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The first time I saw k.d. lang and the Reclines was on Dave Letterman’s Late Show in the mid-'80s. Luckily, my parents had set the VCR to record that night. Letterman introduced lang as a “unique performer from Canada in her American television debut,” and she enthusiastically bounced onto the stage like Elvis in a cowgirl dress. I was stunned into confusion and awe. Synapses that had not yet been connected in my brain fired wildly. She was unmistakably female and yet unapologetically masculine, all wrapped into one being. I did not yet know that this identity was even a possibility. Hailing from Rochester, NY, a few short hours south of Canada, I felt close to her in both proximity and in a way that I could not yet reveal to myself.


In a short interview following her performance, Letterman asks lang, “What kind of music was that? What would you call that?” lang answers assuredly, “I call that ‘Torch and Twang’ music… ‘Torch music’ and ‘Twang’—good ol’ Country and Western.” Not too long after that, k.d. won her first Grammy for Best Country Vocal Collaboration for her work with the late Roy Orbison on his classic tune “Crying.” (See her slay with Orbison on the Jay Leno Show in 1987.)

Soon enough, I borrowed k.d lang and the Reclines’ 1989 album Absolute Torch and Twang from my hometown library. The album celebrates its 30th anniversary this year, and to listen now—as it was then as a teenager—is to swim in a sea of swoon.

And, in honor of the album’s thirtieth anniversary, even though you didn’t ask, here are my favorite tracks:

1) “Trail of Broken Hearts” 

2) “Pulling Back the Reins” 

3) “Big Big Love”


The first two songs—ballads of heartache—were co-written by lang and Ben Mink, one of lang’s solid and steady musical collaborators. “Big Big Love,” on the other hand, is a cover of a 1960s country two-step jam that quickly lifts back up the listener’s spirits.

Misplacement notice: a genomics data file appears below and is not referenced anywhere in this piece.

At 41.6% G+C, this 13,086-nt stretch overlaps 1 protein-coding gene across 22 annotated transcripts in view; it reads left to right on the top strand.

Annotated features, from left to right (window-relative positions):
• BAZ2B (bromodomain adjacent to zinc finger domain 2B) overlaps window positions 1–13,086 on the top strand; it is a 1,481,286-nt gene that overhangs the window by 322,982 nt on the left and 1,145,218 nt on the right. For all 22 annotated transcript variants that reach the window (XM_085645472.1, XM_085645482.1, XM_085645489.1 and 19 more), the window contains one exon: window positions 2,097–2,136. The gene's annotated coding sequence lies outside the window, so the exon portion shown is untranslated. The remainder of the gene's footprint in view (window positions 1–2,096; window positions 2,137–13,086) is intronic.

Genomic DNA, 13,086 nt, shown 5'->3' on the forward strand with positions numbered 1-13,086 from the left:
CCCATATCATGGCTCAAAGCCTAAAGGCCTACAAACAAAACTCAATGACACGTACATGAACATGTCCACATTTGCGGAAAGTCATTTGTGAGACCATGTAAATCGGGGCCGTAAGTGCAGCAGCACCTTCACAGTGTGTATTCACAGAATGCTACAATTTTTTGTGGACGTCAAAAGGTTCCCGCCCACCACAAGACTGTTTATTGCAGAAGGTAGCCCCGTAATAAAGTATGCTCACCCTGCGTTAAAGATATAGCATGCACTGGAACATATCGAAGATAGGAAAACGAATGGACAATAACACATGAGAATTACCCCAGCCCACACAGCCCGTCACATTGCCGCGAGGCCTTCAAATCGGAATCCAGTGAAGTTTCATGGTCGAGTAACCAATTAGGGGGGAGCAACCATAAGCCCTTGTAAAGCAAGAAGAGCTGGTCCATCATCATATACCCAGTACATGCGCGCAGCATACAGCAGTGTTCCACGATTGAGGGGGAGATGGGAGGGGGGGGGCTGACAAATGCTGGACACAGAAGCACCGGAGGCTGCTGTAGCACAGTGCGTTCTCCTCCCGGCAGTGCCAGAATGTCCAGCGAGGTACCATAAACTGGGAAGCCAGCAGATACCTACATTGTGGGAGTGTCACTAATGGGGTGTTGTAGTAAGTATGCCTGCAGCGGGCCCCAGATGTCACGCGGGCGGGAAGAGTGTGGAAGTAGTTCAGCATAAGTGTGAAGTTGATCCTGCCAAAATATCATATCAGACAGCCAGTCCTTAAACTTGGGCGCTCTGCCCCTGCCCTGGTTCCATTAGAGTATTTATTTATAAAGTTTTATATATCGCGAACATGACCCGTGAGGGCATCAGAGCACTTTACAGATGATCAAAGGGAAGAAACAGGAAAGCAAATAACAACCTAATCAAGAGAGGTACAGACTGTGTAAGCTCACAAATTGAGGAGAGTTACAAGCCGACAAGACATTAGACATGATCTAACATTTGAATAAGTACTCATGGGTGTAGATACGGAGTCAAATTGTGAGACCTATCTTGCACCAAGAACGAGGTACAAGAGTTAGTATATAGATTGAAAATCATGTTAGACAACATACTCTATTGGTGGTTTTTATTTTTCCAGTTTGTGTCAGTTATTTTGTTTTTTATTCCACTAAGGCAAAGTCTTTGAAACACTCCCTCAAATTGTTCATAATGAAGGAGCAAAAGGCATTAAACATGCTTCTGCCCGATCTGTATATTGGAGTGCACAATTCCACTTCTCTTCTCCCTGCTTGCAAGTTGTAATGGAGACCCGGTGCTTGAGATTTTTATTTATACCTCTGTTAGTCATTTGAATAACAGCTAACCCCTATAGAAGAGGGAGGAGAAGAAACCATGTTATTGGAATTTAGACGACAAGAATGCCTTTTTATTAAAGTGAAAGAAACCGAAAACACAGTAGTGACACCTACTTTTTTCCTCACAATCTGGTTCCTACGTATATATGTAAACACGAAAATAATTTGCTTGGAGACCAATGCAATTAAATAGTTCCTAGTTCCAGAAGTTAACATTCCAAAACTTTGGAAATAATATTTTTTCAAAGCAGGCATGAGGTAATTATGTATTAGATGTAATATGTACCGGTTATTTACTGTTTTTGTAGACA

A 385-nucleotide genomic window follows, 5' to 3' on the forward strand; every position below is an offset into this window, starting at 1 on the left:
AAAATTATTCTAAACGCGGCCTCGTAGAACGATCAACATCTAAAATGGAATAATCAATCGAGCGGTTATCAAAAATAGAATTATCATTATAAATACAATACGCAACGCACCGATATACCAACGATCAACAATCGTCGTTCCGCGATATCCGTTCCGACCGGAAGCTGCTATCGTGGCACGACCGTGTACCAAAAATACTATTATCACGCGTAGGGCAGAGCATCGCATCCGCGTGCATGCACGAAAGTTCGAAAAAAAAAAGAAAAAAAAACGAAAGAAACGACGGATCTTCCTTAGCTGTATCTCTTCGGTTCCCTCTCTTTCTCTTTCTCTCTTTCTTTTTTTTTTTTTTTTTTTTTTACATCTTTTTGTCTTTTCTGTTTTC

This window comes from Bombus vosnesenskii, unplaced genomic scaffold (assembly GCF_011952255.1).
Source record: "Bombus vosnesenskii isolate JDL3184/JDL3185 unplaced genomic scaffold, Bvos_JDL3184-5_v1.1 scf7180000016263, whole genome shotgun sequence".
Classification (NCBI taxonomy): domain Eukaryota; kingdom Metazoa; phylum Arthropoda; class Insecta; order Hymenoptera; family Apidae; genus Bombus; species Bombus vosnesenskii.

While two singles from the album were released for airplay in 1989, “Full Moon Full of Love” and “Three Days”—and lang won a second Grammy award in 1989 for Best Country Vocal Performance, Female—the three singles that were released in 1990 were majorly overlooked. Warner Brothers even produced an official music video for “Trail of Broken Hearts,” which only charted at 87 on the top 100 Canadian charts. “Pullin' Back the Reins” was released as another single, but did not make it to the charts in Canada or the US. HOW? This is also why I will now send a special request to k.d lang through this article that she may or may not ever see: Dearest k.d, Please release a 30th anniversary version of Absolute Torch and Twang so that the world can hear what was missed!


Your #1 life-long (lesbian) fan in Brooklyn, NY

Phew. I am glad to have gotten that off of my chest.

Now, I should probably find and return that same album to my hometown library. Thirty years of late fees can’t be that bad, can they?

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Joanna McNaney Stein is a queer mama, writer, and lecturer of English at CUNY Kingsborough Community College. Her previous work appears in Brooklyn Rail, Bitch Magazine, and Short Takes: Brief Encounters with Contemporary Nonfiction. Visit her website at www.joanna-stein.com or follow her on Instagram @joannafolk.

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